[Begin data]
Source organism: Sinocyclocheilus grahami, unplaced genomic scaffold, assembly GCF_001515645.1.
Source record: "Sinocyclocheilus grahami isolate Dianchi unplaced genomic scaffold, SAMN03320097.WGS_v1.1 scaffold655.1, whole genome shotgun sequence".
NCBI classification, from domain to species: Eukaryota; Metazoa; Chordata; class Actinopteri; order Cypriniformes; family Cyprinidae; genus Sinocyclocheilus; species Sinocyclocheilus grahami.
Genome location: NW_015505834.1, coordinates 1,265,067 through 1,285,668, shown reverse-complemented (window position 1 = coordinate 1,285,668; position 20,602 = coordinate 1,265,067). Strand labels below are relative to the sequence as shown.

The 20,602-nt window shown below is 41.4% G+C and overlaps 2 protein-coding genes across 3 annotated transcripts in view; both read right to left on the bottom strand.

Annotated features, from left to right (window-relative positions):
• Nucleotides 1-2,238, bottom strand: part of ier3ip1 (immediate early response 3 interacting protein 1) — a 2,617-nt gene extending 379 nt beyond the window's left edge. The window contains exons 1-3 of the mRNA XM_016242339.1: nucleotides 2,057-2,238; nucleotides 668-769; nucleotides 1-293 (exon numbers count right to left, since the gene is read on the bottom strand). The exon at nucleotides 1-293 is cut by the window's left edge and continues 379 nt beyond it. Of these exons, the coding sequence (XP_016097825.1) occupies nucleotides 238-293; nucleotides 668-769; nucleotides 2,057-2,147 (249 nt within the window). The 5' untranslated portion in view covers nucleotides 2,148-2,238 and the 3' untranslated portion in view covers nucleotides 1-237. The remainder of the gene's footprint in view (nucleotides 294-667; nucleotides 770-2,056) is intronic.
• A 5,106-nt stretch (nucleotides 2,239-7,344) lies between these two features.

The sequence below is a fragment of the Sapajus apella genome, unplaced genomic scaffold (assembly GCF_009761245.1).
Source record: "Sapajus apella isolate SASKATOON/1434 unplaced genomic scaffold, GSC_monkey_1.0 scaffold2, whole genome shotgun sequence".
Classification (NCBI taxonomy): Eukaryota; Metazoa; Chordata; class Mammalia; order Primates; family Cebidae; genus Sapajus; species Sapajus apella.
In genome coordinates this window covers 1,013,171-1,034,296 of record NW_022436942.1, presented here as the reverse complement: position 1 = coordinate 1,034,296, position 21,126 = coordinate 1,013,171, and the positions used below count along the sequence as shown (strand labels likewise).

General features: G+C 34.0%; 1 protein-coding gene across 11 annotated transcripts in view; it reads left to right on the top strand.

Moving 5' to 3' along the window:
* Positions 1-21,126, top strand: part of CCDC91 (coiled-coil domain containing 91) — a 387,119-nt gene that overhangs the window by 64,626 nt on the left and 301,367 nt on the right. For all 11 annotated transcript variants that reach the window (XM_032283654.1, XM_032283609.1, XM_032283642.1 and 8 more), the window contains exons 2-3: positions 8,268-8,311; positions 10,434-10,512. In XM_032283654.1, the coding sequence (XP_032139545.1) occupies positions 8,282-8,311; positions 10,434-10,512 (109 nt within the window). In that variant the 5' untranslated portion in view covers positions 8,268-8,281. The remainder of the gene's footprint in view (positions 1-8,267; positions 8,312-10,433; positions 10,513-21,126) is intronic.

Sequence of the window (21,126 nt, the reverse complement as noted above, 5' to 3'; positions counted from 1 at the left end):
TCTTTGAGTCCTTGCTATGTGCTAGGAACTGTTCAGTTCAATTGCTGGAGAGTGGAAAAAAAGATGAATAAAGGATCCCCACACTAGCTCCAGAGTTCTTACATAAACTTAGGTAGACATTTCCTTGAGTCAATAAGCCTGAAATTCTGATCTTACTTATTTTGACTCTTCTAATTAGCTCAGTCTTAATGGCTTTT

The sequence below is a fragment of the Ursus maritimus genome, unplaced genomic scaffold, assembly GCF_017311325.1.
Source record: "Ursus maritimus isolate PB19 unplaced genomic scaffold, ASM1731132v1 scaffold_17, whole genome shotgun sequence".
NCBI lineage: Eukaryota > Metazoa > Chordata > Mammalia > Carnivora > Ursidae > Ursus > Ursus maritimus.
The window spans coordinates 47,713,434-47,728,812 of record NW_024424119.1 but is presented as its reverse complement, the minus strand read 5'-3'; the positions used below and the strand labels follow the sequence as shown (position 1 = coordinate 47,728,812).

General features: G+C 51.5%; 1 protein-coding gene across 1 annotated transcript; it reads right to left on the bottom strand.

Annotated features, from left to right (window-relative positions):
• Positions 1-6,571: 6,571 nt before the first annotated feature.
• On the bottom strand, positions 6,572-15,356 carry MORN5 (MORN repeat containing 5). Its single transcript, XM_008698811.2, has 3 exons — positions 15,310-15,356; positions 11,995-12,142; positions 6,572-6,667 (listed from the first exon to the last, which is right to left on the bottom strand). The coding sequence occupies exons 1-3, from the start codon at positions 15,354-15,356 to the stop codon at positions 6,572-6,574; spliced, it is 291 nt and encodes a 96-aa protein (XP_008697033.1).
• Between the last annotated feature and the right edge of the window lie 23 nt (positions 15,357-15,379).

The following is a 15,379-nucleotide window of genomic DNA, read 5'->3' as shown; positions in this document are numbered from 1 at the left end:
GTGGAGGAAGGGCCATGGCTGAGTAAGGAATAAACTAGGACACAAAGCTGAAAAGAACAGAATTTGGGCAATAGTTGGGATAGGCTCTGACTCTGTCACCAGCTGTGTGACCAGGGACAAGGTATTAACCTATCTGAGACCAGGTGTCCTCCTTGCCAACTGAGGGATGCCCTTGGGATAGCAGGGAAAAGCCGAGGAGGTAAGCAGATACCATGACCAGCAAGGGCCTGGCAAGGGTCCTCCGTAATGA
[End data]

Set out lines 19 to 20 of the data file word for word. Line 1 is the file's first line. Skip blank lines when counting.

Source record: "Ursus maritimus isolate PB19 unplaced genomic scaffold, ASM1731132v1 scaffold_17, whole genome shotgun sequence".
NCBI lineage: Eukaryota > Metazoa > Chordata > Mammalia > Carnivora > Ursidae > Ursus > Ursus maritimus.